Benjamin Studebaker

Yet Another Attempt to Make the World a Better Place by Writing Things

Category: International Relations

Trump and May are like Teenagers Playing Chicken in the Parking Lot

A few days ago, President Trump and British Prime Minister Theresa May got together for a pow wow. It went so well, they even held hands. Some people saw this as an occasion to contrast the gruff, emotional style of Trump with the more polished style of May. But I see something else–these two leaders have a lot more in common with each other substantively than their personal styles let on.

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John Kerry and the UN are Right about Israeli Settlements

The UN Security Council has passed Resolution 2334 by a vote of 14 to zero, with the United States choosing to abstain rather than exercise its veto. The resolution condemns Israel’s construction of settlements within the occupied Palestinian territories. The language is uncharacteristically blunt:

the establishment by Israel of settlements in the Palestinian territory occupied since 1967, including East Jerusalem, has no legal validity and constitutes a flagrant violation under international law and a major obstacle to the achievement of the two-State solution and a just, lasting and comprehensive peace

The 14 member states who voted in favor of the resolution include the remaining permanent members (Britain, France, Russia, and China) and all of the current non-permanent members (Angola, Egypt, Japan, Malaysia, New Zealand, Senegal, Spain, Ukraine, Uruguay, and Venezuela). Israeli Prime Minister Benjamin Netanyahu claims the resolution is “skewed against Israel” and Donald Trump agreed, tweeting:

But both Trump and Netanyahu are mistaken–not only is Resolution 2334 not skewed against Israel, it is in Israel’s interest to abide by the resolution and abandon its settlements. Here’s why.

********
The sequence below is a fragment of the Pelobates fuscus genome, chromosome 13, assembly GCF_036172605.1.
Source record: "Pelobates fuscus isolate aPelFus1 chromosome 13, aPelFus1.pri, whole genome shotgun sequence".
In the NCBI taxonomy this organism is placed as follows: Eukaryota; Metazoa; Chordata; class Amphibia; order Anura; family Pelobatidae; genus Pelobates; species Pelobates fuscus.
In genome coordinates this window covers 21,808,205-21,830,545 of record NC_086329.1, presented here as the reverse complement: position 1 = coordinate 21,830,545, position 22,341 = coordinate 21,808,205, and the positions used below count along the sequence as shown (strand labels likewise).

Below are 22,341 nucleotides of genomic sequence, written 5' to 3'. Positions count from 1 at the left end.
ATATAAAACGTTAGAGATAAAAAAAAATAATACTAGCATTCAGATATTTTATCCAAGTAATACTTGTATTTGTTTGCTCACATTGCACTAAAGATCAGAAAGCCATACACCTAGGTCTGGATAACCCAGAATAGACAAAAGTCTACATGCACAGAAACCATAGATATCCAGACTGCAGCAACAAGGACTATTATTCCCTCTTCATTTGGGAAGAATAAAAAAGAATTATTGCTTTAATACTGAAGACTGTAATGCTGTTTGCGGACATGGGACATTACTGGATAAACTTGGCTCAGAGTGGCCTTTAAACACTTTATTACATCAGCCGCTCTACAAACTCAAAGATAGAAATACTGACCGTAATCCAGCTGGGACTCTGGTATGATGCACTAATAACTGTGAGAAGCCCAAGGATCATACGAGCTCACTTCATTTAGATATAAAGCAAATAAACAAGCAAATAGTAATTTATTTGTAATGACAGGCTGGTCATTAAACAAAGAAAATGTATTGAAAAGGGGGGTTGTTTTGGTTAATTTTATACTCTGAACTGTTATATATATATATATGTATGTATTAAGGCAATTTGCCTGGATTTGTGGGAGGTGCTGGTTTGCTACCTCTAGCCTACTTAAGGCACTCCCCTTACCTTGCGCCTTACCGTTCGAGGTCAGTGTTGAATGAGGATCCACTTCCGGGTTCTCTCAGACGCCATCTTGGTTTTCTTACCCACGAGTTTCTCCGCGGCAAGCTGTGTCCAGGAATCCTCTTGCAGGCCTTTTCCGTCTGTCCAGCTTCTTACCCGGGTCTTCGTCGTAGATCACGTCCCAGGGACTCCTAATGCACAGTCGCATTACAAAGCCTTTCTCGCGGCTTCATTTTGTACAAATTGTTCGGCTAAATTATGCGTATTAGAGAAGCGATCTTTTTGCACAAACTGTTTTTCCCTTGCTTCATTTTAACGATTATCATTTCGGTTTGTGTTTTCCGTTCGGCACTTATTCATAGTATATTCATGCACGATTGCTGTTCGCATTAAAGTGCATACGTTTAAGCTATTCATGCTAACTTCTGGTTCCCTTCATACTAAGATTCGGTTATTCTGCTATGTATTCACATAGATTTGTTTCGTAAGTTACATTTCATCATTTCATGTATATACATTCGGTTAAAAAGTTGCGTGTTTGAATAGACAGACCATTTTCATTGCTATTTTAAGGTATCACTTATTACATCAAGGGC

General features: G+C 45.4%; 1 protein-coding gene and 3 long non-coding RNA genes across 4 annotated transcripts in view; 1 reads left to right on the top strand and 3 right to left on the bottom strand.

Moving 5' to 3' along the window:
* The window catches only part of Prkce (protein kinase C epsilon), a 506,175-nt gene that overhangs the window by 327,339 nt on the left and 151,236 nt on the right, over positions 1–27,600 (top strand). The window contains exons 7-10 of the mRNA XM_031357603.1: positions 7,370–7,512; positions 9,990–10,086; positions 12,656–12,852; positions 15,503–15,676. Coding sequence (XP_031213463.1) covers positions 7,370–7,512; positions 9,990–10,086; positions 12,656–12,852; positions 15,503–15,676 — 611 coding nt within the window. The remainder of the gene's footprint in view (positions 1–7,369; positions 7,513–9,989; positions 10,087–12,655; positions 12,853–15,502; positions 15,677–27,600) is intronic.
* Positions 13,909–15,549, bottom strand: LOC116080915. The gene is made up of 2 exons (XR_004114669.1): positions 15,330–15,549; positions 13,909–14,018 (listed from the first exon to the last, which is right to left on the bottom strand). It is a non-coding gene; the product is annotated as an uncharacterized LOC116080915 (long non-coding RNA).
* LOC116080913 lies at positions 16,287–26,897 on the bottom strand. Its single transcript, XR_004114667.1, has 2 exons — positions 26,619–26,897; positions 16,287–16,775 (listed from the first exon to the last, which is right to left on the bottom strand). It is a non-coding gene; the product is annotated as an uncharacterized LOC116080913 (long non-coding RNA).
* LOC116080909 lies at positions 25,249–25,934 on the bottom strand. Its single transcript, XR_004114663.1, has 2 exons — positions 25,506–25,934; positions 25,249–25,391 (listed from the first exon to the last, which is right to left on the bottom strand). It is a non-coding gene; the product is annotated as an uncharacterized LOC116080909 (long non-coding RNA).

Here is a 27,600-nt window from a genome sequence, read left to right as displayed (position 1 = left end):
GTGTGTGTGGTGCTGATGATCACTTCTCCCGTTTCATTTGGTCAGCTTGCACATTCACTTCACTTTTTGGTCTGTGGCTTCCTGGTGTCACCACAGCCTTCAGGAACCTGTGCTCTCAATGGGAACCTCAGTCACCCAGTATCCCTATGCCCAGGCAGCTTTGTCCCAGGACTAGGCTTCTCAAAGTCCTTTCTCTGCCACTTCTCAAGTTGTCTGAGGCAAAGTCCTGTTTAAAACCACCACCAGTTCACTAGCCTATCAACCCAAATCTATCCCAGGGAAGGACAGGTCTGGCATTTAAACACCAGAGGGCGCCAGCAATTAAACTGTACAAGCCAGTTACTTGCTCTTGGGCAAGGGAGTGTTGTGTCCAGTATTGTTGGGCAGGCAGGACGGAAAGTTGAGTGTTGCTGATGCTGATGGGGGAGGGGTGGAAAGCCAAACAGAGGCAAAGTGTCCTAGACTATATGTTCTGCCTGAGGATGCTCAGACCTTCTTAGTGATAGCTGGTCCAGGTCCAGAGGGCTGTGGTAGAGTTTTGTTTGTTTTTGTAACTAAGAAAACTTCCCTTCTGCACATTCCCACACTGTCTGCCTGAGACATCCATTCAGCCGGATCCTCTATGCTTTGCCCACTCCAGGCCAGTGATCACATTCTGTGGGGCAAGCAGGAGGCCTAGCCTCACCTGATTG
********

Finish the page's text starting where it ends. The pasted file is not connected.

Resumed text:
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Russian “Influence” On the US Election is Not Important or Interesting

It has become increasingly popular for Hillary Clinton supporters and even the wider media to blame Russia for the result of the US presidential election and to suggest that Donald Trump’s desire to repair relations with Russia must be motivated by some sort of sinister conspiracy. This position is deeply flawed on many levels. Here are just a few of the best ways to undermine this argument.

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My Head Talks about Syria, NATO, & Cautionism vs Anti-Imperialism

I did an interview with The Benjamin Dickson Show on YouTube. The discussion is mostly oriented around foreign policy–we talk about Syria, NATO, Russia, the media, and the distinction I drew recently between cautionism and anti-imperialism:

The host, Nick Nowlin, is definitely in the anti-imperialist camp, so we had some different opinions, but it’s always useful and interesting to engage across those divides.

Corbyn, Stein, and the Left’s Anti-Imperialism Problem

If you ask the British people what they think about Labour Party leader Jeremy Corbyn’s policies, it’s clear that any skepticism they may have about his economic agenda is far surpassed by misgivings about his foreign policy:

Since becoming Labour leader, Corbyn and his supporters have been accused of being “terrorist sympathizers” and anti-Semitic. This perception is tied to a suite of policy positions and attitudes which are best described as “anti-imperialist”. Left wing politicians and movements which embrace anti-imperialism face a set of political obstacles that they avoid if they jettison it. Today I’d like to think a little bit about how anti-imperialism works, both as a theory of international politics and in terms of its influence on the success and failure of the left in domestic politics.

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